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I might disagree with a lot of his politics but Jeremy Corbyn was out today bucket shaking for the refugee crisis.

To tell the truth I am a little bit puzzled by the above clause. Does "was out" in the second part of the clause mean a positive statement? Only if it is so the sentence makes sense for me. The author in that case says that despite the fact that she is not a supporter of JC, his today activity in favour of refugees she found praiseworthy. But on the second hand I have not been able to find that "to be out" can have the positive meaning. When the meaning of "to be out" means in the sentence literally that Corbyn's activity was an act of the political incompetence, I do not understand why there is conjunction "but" used there. So how does a native speaker understand that sentence?

  • Context: the quote was from this tweet, which includes a photo showing what My Corbyn was doing. – Steve Melnikoff Dec 8 '15 at 17:07
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I might disagree with a lot of his politics but Jeremy Corbyn was out today bucket shaking for the refugee crisis

To answer your broader question on whether it is positive or negative, without reading the sentence deeply, I see that the author says that they "disagree with . . . his politics but _________." So whatever goes in the blank there will be something positive in the author's view, as it negates his disagreement. In other words, it is something that the author DOESN'T disagree with.

As for the "was out today," I understand this to mean that he was "out in the field" doing something. Let me clarify this, as the specific meaning depends on on who the subject is. If this were about a friend from school, then "was out today" brings images of being out around the campus, physically doing something (in this case, collecting money directly for the refugee crisis).

If the subject is a bigger figure, like a politician, they may not be physically out in the streets collecting money, but more out on the floor of the senate arguing for money to be allotted for the refugee crisis.

Either way, it is a positive thing that the author agrees with.

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Out here is the ordinary locative, as in "The doctor is out today" (meaning literally that the doctor is not in his office today) "The secret is out" (meaning figuratively that it is no longer a secret, it's "out" in public).

It's used here to indicate that Mr. Corbyn wasn't lurking at home or closeted with advisors but publicly busy "shaking the bucket".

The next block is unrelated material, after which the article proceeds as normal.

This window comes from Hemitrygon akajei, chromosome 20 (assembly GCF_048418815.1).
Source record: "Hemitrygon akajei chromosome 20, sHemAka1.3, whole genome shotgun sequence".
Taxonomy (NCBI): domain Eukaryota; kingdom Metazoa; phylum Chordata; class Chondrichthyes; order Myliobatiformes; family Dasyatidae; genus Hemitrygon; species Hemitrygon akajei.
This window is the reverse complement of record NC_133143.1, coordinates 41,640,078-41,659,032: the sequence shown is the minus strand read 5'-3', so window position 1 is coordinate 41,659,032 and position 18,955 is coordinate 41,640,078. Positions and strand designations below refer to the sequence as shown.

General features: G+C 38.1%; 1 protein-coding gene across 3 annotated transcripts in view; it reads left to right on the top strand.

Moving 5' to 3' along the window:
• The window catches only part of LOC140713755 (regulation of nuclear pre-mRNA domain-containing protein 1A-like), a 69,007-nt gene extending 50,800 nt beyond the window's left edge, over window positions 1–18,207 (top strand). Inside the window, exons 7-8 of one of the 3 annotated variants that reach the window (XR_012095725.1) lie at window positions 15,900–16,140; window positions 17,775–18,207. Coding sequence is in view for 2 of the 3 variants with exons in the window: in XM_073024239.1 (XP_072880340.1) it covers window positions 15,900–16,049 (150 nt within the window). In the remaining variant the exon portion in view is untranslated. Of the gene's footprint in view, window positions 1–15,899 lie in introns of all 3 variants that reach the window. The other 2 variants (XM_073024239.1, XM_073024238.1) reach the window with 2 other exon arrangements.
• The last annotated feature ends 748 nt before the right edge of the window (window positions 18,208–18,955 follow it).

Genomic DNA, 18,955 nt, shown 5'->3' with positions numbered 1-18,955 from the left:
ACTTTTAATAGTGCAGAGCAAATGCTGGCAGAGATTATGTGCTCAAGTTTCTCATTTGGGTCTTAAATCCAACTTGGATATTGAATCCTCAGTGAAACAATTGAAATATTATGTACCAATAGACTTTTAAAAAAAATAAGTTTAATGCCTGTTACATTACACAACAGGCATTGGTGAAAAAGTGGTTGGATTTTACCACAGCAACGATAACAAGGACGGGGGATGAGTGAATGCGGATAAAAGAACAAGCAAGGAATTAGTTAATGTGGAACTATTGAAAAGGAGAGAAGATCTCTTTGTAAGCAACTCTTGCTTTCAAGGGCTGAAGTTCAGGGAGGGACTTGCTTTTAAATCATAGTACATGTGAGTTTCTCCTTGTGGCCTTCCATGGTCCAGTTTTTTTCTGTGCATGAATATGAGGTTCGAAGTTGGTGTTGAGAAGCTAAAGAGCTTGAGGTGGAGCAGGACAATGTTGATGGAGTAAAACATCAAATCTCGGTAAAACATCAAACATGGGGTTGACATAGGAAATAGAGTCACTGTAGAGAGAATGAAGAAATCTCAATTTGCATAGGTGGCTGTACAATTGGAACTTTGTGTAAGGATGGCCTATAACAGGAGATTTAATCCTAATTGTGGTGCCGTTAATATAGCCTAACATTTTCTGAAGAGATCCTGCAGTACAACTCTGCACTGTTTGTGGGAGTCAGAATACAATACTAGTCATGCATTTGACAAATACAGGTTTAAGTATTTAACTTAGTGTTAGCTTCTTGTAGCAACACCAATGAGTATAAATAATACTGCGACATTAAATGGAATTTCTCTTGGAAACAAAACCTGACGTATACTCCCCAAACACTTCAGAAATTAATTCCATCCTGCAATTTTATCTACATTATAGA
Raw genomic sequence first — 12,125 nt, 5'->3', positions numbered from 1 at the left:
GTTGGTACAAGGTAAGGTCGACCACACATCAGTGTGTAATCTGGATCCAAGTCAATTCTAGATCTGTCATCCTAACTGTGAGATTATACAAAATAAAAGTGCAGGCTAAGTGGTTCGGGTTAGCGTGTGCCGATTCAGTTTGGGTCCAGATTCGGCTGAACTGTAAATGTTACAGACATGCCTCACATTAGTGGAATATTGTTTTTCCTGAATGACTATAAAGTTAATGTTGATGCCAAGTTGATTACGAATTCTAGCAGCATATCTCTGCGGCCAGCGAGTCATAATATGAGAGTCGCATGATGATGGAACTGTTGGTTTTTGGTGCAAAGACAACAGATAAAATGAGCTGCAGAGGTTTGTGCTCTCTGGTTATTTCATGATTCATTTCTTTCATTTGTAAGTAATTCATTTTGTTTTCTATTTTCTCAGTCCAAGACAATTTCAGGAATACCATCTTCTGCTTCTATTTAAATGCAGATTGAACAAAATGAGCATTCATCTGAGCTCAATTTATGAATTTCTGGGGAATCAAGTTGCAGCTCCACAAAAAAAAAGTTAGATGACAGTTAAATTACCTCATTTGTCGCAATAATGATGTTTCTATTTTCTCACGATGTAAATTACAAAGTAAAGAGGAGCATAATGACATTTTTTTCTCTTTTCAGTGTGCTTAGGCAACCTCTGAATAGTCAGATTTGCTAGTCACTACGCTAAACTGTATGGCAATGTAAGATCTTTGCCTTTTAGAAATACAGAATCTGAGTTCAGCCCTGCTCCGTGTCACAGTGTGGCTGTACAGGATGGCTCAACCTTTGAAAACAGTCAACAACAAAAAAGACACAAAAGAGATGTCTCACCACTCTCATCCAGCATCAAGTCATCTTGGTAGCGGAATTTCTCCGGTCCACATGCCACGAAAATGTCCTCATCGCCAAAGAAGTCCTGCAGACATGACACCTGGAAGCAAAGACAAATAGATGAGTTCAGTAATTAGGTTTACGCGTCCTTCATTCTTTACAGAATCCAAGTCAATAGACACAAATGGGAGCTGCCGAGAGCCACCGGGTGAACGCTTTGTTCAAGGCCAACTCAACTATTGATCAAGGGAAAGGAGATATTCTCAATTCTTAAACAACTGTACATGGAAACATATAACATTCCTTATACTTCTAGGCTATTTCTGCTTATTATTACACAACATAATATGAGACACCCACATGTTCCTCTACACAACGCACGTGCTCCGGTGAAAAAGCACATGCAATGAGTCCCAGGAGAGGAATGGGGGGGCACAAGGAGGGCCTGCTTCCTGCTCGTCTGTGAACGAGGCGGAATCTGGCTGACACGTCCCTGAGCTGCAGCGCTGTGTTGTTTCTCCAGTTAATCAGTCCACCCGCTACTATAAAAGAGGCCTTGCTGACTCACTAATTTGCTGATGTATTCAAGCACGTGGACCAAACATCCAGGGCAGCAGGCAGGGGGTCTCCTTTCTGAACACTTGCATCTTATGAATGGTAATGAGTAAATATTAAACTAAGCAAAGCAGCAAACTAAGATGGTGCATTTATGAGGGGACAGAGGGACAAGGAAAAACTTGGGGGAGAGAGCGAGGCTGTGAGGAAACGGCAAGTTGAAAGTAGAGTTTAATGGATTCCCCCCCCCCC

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was out today bucket shaking:

In this case:

left his figurative castle, where he normally spends his time protected from harsh realities, in order to collect money under the aegis of (shake the bucket) for the refugees in the name of Christmas (when one's supposed to help the needy).

enter image description here

  • This doesn't only apply at Christmas time. One can shake the bucket for a worthy cause any time of year. – David K Dec 8 '15 at 6:01
  • @DavidK: I agree. However, people, and especially politicians, will take advantage of anything and everything to gain some PR points. – Ricky Dec 8 '15 at 6:04
  • Ulterior motives also can be satisfied at other times of the year; politicians may find the good PR is most helpful when it's closer to an election. In this case the timing would seem to be determined by when the need occurred, not by the season of the year. – David K Dec 8 '15 at 6:07
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    Also notice: no buckets are being shaken in the photo. The "bucket-shaking" style of charity collection is done by holding the bucket, not a bell. – David K Dec 8 '15 at 6:10
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I think this is more simple than how you're trying to make it. The meaning of "was out" in this context seem to be quite literal although it may not have been literally what he was doing, meaning that he was out and about doing the action following. This sentence could also be said this way:

"... but Jeremy Corbyn was in the act of bucket shaking for the refugee crisis".

Similar use of the phrase would be:

"John and I were out getting sales today at work like crazy".

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    as an aside, it was probably meant literally. He did literally go out on the streets with an Oxfam bucket to raise money for the refugee crisis last week. – Racheet Dec 8 '15 at 12:00
  • Good call. Like you said the sentence can be literal. – discodane Dec 8 '15 at 17:14
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It's nearly literal. Here, "out" means outside. So "to be out" litterally means "to be outside". The implication is that the person is not at their usual place such as home or an office building. The form is:

is out [gerund phrase]

meaning

to go outside and [verb]

Anyways, this expression has neutral connotation. You could omit "out today" and put today at the end to get a sentence with the same basic meaning

Jeremy Corbyn was bucket shaking for the refugee crisis today

The only difference is the "not at home or office" nuance.

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